Canada: Ontario delays ban on vaping in public spaces

A bill that is being proposed by Ontario’s Health Ministry would regulate vaping in the same way as smoking, hence placing restrictions on where vapers can use their devices and also on how the products can be marketed and sold. E-cigarette retailers fear that the proposed regulation would prohibit their staff from showing their customers how the products work and not allow their customers to try samples of e-liquids.

Customers need employees to “walk them through how to use the product,” said Maria Papaioannoy, a co-owner of vape shops Ecig Flavorium. “No one expects to go buy technology without an opportunity to get educated on how to use it,” she added during a news conference at the Ontario Legislature last week.

Adding another a barrier against smokers wanting to switch

This legislation puts “really huge barriers in the way of the majority of smokers who say they want to quit.”

Renowned public health expert and chair of the advisory committee of the University of Ottawa’s Centre for Health Law, Policy and Ethics, David Sweanor, said that this bill would work against the interests of public health. This legislation puts “really huge barriers in the way of the majority of smokers who say they want to quit,” he said, adding, “We shouldn’t be doing that for a product that is killing so many people,” said Sweanor. “We need to offer [smokers] something that reduces the risk.”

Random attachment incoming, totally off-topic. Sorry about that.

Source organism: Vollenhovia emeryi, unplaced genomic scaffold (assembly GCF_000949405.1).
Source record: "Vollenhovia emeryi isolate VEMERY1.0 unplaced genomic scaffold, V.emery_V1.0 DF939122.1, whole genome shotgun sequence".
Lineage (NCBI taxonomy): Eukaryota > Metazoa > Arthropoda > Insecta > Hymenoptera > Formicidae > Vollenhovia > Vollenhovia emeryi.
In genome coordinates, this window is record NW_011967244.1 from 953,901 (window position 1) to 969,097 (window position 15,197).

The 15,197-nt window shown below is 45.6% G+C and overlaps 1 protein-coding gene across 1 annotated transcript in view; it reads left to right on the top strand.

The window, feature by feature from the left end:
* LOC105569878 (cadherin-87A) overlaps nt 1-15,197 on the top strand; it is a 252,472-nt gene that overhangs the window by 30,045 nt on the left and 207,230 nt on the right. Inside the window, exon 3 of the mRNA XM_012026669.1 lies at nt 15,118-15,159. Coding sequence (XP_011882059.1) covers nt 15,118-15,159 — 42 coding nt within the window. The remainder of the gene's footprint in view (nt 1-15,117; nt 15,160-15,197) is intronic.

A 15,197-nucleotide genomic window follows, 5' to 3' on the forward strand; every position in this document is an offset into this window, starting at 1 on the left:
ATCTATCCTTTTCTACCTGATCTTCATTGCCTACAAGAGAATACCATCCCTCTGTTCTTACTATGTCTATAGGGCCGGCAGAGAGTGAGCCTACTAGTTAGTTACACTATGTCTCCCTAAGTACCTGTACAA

Sweanor has been striving to develop tobacco-control laws in Canada and around the world for the last 30 years, and has received the prestigious Ottawa’s Outstanding Individual Philanthropist award in 2016. In an article he wrote on Troy Media last August, the professor said that sadly many smokers have been facing significant obstacles by the authorities just to be able to obtain and use safer alternatives such as electronic cigarettes and smokeless tobacco.

“Canadian regulation has not only failed to adapt to and facilitate the transition to these massively lower-risk products, but hampered their development, marketing and accessibility. Smoke-free products could not only dramatically reduce the disease burden but could facilitate total nicotine abstinence for those who wish it.”David Sweanor, Professor at the Faculty of Law and the Centre for Health Law Policy and Ethics, University of Ottawa

“Canadian regulation has not only failed to adapt to and facilitate the transition to these massively lower-risk products, but hampered their development, marketing and accessibility. Smoke-free products could not only dramatically reduce the disease burden but could facilitate total nicotine abstinence for those who wish it,” pointed out Sweanor at the time.

Read Further: CBC

Cigarette use steadily declining in Canada, yet ‘no-smoking efforts’ persist

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